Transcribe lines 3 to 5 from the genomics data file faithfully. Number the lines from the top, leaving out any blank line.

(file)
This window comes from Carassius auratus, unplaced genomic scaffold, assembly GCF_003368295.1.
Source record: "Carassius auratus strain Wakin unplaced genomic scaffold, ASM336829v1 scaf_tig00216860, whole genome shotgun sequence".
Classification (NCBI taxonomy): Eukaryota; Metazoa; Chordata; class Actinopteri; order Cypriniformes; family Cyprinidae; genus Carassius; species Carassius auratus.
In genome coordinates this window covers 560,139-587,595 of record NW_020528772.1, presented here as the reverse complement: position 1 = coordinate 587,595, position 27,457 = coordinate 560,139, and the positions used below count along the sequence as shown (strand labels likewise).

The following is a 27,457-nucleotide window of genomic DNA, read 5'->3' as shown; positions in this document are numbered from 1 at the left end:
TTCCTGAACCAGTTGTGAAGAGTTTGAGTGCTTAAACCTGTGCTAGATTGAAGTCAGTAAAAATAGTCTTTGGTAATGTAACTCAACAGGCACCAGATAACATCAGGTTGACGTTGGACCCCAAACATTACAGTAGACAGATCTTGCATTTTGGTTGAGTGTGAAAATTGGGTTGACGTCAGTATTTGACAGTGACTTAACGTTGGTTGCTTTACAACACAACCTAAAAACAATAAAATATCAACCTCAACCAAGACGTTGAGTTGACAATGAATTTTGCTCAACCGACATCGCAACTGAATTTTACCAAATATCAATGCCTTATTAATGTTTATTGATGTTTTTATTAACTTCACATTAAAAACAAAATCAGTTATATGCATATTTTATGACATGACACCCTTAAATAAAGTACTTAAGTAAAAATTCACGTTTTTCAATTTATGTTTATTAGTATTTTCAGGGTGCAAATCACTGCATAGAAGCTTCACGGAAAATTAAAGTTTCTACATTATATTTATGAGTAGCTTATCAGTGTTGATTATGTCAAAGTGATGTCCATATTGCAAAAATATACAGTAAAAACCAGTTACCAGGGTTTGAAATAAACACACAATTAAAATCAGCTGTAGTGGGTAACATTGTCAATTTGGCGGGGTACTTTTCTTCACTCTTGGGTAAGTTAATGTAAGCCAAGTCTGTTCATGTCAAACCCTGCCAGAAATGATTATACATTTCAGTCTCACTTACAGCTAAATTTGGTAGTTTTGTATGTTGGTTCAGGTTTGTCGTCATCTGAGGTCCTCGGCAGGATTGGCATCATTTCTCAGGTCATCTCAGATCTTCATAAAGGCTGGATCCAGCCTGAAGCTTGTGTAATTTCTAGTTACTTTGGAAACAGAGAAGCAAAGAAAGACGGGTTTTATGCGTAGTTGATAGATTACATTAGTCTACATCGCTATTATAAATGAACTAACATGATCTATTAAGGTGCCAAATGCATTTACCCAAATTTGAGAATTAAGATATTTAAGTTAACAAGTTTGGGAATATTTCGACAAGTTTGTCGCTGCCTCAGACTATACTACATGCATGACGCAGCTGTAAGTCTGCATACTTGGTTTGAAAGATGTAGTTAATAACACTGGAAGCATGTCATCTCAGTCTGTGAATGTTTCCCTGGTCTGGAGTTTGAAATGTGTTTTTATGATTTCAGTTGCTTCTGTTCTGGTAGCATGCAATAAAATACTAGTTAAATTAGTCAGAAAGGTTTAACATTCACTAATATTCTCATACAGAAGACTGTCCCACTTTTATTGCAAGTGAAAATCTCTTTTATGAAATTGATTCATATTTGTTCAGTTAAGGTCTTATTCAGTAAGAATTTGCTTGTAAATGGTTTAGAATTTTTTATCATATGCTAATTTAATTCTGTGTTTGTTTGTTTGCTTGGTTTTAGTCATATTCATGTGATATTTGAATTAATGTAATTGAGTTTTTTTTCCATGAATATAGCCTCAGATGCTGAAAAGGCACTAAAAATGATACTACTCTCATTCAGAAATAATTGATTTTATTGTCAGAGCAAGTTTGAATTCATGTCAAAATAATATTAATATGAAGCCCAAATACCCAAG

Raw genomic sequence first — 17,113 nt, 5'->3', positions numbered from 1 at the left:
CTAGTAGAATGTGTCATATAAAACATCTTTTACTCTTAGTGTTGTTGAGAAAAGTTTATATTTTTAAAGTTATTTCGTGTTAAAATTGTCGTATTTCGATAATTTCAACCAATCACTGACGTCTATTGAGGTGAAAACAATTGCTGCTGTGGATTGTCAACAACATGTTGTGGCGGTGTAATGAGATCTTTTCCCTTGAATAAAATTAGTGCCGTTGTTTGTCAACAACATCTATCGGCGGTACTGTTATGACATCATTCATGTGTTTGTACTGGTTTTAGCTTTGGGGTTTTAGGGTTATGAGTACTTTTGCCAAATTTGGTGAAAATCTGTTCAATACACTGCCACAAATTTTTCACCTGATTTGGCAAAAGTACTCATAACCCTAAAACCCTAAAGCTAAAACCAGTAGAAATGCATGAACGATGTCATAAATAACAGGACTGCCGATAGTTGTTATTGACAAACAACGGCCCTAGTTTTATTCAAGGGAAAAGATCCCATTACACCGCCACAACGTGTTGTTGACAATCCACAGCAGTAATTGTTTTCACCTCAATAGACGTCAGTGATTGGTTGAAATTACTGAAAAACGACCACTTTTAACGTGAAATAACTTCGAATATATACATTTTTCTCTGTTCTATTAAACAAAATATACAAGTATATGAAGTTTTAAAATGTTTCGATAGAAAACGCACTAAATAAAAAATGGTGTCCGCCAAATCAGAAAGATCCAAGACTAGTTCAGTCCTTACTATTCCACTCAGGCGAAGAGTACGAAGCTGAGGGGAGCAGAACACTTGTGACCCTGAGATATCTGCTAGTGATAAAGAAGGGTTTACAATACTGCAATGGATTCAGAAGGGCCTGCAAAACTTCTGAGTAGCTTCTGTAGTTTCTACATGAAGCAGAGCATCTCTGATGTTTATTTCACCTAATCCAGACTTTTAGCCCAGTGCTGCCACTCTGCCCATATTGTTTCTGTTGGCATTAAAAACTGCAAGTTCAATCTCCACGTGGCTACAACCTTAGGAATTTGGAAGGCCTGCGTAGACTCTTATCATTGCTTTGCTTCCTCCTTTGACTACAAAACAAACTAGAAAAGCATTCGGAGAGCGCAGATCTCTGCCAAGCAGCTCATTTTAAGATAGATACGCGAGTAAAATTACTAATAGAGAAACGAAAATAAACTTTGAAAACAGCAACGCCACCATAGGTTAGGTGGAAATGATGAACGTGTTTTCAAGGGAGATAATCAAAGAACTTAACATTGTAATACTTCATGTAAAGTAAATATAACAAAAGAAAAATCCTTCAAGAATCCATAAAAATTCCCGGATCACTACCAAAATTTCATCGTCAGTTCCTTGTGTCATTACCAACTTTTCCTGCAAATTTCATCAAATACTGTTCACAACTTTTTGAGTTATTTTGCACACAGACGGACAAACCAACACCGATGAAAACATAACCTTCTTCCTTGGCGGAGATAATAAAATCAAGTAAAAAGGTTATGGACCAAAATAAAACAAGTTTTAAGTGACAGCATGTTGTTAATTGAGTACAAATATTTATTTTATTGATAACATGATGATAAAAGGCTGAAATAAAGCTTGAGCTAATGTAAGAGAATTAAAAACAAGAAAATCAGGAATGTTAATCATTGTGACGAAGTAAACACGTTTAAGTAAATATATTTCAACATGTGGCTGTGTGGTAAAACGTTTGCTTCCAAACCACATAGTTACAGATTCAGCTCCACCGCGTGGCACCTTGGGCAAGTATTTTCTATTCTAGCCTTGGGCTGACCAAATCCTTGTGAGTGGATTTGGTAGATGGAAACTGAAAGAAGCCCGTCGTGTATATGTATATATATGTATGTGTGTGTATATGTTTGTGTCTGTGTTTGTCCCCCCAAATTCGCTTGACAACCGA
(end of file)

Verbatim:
Classification (NCBI taxonomy): Eukaryota; Metazoa; Chordata; class Actinopteri; order Cypriniformes; family Cyprinidae; genus Carassius; species Carassius auratus.
In genome coordinates this window covers 560,139-587,595 of record NW_020528772.1, presented here as the reverse complement: position 1 = coordinate 587,595, position 27,457 = coordinate 560,139, and the positions used below count along the sequence as shown (strand labels likewise).

The following is a 27,457-nucleotide window of genomic DNA, read 5'->3' as shown; positions in this document are numbered from 1 at the left end: